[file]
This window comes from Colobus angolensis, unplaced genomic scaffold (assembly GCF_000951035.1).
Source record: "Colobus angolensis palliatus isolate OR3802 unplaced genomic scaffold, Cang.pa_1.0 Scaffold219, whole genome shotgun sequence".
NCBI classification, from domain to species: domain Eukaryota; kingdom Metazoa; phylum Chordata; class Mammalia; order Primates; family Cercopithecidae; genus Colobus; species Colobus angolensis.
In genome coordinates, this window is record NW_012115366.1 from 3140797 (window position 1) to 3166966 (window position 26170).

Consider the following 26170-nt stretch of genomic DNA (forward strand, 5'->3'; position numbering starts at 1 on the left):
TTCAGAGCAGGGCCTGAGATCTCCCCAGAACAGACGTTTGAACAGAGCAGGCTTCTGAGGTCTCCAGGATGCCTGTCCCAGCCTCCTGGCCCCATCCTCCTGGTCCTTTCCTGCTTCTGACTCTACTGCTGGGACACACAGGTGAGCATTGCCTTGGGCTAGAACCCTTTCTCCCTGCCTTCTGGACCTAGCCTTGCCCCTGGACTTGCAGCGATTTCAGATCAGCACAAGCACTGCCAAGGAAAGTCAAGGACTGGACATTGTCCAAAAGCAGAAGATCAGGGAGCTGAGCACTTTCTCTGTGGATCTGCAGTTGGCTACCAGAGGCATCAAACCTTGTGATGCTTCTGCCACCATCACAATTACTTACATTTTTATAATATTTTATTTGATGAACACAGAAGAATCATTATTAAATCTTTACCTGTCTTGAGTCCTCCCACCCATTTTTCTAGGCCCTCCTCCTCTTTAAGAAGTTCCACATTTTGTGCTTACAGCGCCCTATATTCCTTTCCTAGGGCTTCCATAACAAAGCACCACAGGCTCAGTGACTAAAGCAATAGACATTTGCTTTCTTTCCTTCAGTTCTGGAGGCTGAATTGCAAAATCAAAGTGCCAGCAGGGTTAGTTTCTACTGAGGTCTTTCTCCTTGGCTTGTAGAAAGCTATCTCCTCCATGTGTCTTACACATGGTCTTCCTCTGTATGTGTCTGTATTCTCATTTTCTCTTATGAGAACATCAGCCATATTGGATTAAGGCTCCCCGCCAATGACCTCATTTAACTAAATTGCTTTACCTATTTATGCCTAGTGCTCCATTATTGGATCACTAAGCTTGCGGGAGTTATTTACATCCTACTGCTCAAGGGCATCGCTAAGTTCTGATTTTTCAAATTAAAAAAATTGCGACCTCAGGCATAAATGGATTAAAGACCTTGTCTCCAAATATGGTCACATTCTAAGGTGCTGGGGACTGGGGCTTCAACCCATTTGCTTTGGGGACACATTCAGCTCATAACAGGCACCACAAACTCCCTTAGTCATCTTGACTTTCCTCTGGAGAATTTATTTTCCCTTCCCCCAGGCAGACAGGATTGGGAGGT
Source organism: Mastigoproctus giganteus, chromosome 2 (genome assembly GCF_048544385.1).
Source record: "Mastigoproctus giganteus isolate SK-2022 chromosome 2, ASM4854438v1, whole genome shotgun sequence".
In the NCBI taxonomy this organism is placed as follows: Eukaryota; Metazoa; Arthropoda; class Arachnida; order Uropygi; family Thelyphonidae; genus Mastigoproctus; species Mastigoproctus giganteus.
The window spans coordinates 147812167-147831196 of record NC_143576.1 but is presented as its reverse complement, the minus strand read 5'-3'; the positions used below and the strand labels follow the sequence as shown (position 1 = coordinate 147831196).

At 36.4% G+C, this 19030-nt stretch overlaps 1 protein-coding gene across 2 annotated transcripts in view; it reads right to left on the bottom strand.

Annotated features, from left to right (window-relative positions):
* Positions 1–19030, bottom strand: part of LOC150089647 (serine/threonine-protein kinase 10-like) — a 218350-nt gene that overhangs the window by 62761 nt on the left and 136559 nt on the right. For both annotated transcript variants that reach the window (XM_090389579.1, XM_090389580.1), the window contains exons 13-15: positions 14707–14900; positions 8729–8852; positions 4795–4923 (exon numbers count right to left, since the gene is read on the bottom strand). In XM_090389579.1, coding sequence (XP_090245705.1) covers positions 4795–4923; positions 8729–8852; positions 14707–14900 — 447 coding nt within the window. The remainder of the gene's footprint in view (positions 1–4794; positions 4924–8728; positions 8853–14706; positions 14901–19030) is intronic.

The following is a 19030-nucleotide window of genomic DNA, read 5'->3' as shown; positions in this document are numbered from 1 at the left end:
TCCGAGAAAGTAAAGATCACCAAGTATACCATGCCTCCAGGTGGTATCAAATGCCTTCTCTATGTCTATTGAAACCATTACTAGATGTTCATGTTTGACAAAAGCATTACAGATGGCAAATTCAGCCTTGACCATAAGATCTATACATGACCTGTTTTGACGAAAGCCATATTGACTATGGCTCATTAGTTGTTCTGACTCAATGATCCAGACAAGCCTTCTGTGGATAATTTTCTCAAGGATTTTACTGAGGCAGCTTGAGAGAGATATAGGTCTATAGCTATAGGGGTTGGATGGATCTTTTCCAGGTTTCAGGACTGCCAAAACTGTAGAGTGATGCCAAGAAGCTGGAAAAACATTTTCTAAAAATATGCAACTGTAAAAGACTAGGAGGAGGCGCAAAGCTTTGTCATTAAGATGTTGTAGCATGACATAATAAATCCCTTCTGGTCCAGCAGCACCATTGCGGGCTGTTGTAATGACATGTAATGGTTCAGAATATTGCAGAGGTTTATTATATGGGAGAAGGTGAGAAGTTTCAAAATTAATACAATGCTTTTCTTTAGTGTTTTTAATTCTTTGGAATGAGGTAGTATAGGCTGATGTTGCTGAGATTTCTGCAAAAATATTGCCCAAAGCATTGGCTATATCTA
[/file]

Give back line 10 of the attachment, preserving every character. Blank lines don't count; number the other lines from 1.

The window spans coordinates 147812167-147831196 of record NC_143576.1 but is presented as its reverse complement, the minus strand read 5'-3'; the positions used below and the strand labels follow the sequence as shown (position 1 = coordinate 147831196).